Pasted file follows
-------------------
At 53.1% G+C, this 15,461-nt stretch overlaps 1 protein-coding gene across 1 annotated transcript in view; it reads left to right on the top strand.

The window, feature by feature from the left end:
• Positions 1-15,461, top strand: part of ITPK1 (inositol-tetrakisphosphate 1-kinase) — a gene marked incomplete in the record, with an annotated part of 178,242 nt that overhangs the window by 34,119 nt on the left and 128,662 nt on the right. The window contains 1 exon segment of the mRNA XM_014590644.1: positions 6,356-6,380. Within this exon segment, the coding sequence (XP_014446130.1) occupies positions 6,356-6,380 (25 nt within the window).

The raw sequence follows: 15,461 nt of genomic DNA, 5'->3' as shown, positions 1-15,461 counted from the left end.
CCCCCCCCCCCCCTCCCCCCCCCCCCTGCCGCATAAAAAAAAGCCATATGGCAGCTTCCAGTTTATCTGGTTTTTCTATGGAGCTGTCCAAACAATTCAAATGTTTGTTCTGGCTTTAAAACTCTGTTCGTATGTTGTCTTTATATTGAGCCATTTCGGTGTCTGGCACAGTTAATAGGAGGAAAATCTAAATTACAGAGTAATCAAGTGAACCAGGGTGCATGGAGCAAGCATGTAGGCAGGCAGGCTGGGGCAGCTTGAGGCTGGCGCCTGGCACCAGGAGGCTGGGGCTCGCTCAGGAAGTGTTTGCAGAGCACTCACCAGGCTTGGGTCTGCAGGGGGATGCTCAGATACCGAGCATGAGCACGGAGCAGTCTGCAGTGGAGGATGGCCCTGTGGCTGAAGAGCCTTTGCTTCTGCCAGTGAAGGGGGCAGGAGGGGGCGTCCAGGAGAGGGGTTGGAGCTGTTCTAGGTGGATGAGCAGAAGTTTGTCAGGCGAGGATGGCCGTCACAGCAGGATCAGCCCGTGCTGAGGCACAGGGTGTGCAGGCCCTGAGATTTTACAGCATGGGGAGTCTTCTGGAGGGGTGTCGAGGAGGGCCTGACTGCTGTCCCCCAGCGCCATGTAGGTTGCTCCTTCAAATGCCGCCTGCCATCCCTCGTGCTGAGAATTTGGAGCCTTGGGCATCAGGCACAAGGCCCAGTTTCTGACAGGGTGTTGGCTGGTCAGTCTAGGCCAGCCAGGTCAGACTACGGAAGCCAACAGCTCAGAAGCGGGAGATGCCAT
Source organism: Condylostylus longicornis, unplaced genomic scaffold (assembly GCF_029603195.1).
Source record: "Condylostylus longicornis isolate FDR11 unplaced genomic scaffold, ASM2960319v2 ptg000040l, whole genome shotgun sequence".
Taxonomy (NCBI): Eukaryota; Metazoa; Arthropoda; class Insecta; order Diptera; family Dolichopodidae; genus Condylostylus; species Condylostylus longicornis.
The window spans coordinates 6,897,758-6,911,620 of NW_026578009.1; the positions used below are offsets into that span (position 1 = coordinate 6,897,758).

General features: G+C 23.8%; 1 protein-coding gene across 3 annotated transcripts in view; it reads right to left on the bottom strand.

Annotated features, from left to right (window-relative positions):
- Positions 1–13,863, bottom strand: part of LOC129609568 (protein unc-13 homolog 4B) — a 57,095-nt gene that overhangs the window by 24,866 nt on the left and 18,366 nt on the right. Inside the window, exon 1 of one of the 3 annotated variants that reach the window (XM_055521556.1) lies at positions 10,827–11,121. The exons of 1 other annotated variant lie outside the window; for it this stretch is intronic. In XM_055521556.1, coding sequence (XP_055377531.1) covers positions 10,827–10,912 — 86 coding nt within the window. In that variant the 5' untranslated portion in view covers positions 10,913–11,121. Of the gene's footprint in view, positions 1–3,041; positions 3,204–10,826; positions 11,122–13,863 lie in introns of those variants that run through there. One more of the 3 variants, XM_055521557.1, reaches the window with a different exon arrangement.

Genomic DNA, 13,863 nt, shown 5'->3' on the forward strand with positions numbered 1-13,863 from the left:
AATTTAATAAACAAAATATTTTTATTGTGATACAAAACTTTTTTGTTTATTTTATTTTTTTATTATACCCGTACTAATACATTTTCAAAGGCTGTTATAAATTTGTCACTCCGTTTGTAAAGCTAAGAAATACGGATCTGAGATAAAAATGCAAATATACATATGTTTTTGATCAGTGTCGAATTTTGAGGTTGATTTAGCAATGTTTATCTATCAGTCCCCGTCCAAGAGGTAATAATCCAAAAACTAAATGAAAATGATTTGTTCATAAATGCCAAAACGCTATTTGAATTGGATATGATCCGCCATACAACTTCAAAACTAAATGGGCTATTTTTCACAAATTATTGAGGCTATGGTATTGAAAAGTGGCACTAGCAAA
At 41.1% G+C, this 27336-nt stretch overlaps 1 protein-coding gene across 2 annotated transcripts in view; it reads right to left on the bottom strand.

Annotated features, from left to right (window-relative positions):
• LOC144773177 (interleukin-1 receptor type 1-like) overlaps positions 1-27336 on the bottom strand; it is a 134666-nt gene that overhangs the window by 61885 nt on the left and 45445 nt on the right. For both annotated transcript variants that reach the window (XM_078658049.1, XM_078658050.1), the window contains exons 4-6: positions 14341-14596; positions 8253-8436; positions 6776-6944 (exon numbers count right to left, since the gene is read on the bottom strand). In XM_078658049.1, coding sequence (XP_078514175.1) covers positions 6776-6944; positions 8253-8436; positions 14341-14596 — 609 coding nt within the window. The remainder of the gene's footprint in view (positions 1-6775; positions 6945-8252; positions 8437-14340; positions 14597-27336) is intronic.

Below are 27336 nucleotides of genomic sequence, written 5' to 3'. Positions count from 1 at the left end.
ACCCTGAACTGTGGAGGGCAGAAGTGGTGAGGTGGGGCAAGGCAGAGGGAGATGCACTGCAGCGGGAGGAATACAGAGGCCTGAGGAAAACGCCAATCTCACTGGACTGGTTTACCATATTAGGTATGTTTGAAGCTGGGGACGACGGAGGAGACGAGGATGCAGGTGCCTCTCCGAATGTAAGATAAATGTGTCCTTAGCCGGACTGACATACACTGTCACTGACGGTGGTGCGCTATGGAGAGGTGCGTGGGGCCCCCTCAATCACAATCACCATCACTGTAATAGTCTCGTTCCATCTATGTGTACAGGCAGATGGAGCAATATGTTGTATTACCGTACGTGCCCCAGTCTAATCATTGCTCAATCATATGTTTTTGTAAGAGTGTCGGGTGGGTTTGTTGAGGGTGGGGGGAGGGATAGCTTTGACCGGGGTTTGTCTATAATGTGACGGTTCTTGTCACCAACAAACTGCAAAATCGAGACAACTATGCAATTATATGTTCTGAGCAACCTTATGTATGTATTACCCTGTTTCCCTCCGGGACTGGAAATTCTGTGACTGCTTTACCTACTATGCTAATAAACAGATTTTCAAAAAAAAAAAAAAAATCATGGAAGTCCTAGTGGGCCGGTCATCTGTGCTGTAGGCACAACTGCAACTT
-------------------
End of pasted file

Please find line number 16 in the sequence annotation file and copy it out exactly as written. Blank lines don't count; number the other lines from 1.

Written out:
Annotated features, from left to right (window-relative positions):